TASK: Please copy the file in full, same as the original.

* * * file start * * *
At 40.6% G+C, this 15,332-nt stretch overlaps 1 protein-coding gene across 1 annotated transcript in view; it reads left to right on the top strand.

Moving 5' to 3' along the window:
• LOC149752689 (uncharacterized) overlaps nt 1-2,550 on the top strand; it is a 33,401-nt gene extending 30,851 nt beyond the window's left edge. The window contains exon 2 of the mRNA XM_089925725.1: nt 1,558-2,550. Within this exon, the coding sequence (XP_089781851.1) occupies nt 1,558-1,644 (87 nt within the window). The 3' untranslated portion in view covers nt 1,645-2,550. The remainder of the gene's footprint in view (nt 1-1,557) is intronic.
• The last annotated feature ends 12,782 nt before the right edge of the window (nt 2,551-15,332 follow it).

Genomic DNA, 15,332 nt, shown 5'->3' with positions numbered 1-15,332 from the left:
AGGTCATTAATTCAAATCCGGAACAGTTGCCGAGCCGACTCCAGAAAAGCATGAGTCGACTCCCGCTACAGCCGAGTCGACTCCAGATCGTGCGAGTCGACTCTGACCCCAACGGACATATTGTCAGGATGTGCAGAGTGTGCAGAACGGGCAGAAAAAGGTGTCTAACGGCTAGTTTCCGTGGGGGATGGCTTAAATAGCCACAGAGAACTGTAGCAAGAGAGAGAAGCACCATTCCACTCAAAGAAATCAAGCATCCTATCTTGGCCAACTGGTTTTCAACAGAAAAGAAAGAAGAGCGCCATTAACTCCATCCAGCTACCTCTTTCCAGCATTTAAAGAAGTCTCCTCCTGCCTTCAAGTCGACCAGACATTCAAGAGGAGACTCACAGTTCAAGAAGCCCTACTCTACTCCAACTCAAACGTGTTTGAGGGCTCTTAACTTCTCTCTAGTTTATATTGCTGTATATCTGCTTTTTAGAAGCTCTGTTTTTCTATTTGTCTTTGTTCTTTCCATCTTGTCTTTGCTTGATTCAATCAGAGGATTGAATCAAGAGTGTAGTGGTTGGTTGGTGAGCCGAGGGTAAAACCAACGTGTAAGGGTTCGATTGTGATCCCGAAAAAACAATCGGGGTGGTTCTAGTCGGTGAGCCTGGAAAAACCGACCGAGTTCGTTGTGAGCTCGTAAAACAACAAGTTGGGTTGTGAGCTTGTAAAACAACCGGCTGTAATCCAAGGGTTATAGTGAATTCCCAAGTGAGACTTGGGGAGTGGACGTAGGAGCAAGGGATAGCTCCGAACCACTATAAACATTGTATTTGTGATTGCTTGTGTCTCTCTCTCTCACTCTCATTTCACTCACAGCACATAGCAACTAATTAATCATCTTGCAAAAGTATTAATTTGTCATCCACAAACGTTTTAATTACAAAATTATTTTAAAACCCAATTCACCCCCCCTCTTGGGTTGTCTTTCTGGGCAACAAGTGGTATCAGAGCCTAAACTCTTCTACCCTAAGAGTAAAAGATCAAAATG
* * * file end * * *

At 40.6% G+C, this 15,332-nt stretch overlaps 1 protein-coding gene across 1 annotated transcript in view; it reads left to right on the top strand.

Moving 5' to 3' along the window:
• LOC149752689 (uncharacterized) overlaps nt 1-2,550 on the top strand; it is a 33,401-nt gene extending 30,851 nt beyond the window's left edge. The window contains exon 2 of the mRNA XM_089925725.1: nt 1,558-2,550. Within this exon, the coding sequence (XP_089781851.1) occupies nt 1,558-1,644 (87 nt within the window). The 3' untranslated portion in view covers nt 1,645-2,550. The remainder of the gene's footprint in view (nt 1-1,557) is intronic.
• The last annotated feature ends 12,782 nt before the right edge of the window (nt 2,551-15,332 follow it).

Genomic DNA, 15,332 nt, shown 5'->3' with positions numbered 1-15,332 from the left:
AGGTCATTAATTCAAATCCGGAACAGTTGCCGAGCCGACTCCAGAAAAGCATGAGTCGACTCCCGCTACAGCCGAGTCGACTCCAGATCGTGCGAGTCGACTCTGACCCCAACGGACATATTGTCAGGATGTGCAGAGTGTGCAGAACGGGCAGAAAAAGGTGTCTAACGGCTAGTTTCCGTGGGGGATGGCTTAAATAGCCACAGAGAACTGTAGCAAGAGAGAGAAGCACCATTCCACTCAAAGAAATCAAGCATCCTATCTTGGCCAACTGGTTTTCAACAGAAAAGAAAGAAGAGCGCCATTAACTCCATCCAGCTACCTCTTTCCAGCATTTAAAGAAGTCTCCTCCTGCCTTCAAGTCGACCAGACATTCAAGAGGAGACTCACAGTTCAAGAAGCCCTACTCTACTCCAACTCAAACGTGTTTGAGGGCTCTTAACTTCTCTCTAGTTTATATTGCTGTATATCTGCTTTTTAGAAGCTCTGTTTTTCTATTTGTCTTTGTTCTTTCCATCTTGTCTTTGCTTGATTCAATCAGAGGATTGAATCAAGAGTGTAGTGGTTGGTTGGTGAGCCGAGGGTAAAACCAACGTGTAAGGGTTCGATTGTGATCCCGAAAAAACAATCGGGGTGGTTCTAGTCGGTGAGCCTGGAAAAACCGACCGAGTTCGTTGTGAGCTCGTAAAACAACAAGTTGGGTTGTGAGCTTGTAAAACAACCGGCTGTAATCCAAGGGTTATAGTGAATTCCCAAGTGAGACTTGGGGAGTGGACGTAGGAGCAAGGGATAGCTCCGAACCACTATAAACATTGTATTTGTGATTGCTTGTGTCTCTCTCTCTCACTCTCATTTCACTCACAGCACATAGCAACTAATTAATCATCTTGCAAAAGTATTAATTTGTCATCCACAAACGTTTTAATTACAAAATTATTTTAAAACCCAATTCACCCCCCCTCTTGGGTTGTCTTTCTGGGCAACAAGTGGTATCAGAGCCTAAACTCTTCTACCCTAAGAGTAAAAGATCAAAATG